Yesterday morning on TV, comics creator and filmmaker Carlo J. Caparas let out a mouthful against National Artist for Literature Virgilio Almario, who had led a group of petitioners in August 2009 in questioning at the Supreme Court the conferment of national-artist honors on Caparas and on three others—theater stalwart Cecile Guidote-Alvarez, architect Francisco Mañosa and fashion designer Jose “Pitoy” Moreno.

The four names had not been among those shortlisted by the selection committee composed of members of the National Commission for Culture and the Arts and the Cultural Center of the Philippines. In the original shortlist were filmmakers Manuel Urbano, visual artist Federico Aguilar Alcuaz, novelist Lazaro Francisco, and composer Ramon Santos. But in what was, in effect, a “dagdag-bawas” operation, Malacañang came out with a new list that dropped Santos, retained Urbano, Francisco and Alcuaz, and added Caparas, Guidote-Alvarez, Mañosa and Moreno. Then President Gloria Macapagal-Arroyo’s personal choices for national artist were now the majority in the list, occasioning such a hue and cry from the artistic community that the Supreme Court ordered a stop to the proclamations.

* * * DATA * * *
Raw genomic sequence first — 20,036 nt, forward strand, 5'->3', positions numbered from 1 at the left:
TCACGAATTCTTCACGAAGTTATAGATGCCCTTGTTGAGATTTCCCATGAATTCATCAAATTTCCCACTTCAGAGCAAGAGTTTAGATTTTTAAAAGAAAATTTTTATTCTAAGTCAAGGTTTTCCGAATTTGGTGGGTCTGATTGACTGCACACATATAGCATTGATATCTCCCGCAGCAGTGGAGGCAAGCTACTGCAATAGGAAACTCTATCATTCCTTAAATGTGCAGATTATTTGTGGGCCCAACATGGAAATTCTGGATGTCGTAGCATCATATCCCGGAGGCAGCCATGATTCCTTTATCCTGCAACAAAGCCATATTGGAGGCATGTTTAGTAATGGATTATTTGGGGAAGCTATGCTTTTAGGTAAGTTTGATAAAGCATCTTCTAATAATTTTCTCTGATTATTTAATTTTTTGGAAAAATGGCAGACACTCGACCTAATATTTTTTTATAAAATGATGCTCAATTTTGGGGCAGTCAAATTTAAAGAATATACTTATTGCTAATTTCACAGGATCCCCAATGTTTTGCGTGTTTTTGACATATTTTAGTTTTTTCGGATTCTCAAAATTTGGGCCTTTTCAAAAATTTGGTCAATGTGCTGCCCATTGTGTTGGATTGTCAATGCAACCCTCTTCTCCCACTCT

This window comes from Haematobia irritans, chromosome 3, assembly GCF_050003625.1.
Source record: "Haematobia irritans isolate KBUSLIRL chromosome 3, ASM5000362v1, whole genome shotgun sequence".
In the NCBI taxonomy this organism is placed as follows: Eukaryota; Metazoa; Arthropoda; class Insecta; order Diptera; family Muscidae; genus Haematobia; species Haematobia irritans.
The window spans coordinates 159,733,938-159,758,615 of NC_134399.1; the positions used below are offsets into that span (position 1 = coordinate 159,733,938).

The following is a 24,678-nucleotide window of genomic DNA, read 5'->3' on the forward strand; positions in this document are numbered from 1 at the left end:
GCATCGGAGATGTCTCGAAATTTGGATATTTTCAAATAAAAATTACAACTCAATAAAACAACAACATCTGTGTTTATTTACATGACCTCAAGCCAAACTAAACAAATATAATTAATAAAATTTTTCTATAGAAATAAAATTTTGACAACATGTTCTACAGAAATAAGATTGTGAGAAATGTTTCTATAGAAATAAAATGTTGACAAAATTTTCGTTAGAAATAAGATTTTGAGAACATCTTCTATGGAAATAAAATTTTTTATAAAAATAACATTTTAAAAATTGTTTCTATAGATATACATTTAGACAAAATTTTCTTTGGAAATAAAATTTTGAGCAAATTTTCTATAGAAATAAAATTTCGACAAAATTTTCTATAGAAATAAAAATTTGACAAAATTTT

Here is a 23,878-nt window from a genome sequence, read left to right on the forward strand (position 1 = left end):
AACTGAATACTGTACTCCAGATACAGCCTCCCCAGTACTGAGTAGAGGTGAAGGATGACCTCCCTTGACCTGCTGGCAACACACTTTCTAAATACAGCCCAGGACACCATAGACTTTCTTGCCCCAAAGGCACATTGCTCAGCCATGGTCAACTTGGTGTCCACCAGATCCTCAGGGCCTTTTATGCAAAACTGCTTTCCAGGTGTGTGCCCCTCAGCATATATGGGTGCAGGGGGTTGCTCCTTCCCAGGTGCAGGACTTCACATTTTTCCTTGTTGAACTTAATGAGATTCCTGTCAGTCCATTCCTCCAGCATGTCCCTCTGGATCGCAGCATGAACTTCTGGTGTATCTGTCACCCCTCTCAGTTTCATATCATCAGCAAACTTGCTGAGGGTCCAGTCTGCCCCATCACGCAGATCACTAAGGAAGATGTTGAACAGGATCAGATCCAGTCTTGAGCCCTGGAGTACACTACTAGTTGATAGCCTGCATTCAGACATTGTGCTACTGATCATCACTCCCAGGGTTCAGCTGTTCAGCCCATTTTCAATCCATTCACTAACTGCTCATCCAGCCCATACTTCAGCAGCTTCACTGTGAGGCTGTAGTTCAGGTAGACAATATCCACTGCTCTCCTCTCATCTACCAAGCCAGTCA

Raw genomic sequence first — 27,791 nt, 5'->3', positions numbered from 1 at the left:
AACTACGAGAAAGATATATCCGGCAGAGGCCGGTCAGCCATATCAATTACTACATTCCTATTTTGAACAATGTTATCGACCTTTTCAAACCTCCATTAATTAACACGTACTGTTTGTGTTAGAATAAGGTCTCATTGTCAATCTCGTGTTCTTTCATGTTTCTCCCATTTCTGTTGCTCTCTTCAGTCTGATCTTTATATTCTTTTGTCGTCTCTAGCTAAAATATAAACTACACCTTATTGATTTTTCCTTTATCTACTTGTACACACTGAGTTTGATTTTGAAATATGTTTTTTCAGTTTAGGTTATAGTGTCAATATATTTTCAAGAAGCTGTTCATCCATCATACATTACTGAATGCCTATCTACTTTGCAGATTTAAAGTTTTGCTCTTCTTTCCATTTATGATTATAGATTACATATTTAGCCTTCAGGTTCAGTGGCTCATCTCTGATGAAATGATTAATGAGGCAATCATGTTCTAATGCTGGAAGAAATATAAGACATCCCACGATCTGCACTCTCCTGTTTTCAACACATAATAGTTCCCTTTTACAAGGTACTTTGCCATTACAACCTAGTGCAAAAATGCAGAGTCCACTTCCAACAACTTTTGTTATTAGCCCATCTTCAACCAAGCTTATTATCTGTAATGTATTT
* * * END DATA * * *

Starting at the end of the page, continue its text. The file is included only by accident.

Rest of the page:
Three days ago, or some four years later, the Supreme Court wrote finis to the saga by voiding Arroyo’s proclamation of her four choices, declaring the act as “having been issued with grave abuse of discretion” because “the manifest disregard of the rules, guidelines and processes of the NCCA and CCP was an arbitrary act that unduly favored Guidote-Alvarez, Caparas, Mañosa and Moreno.”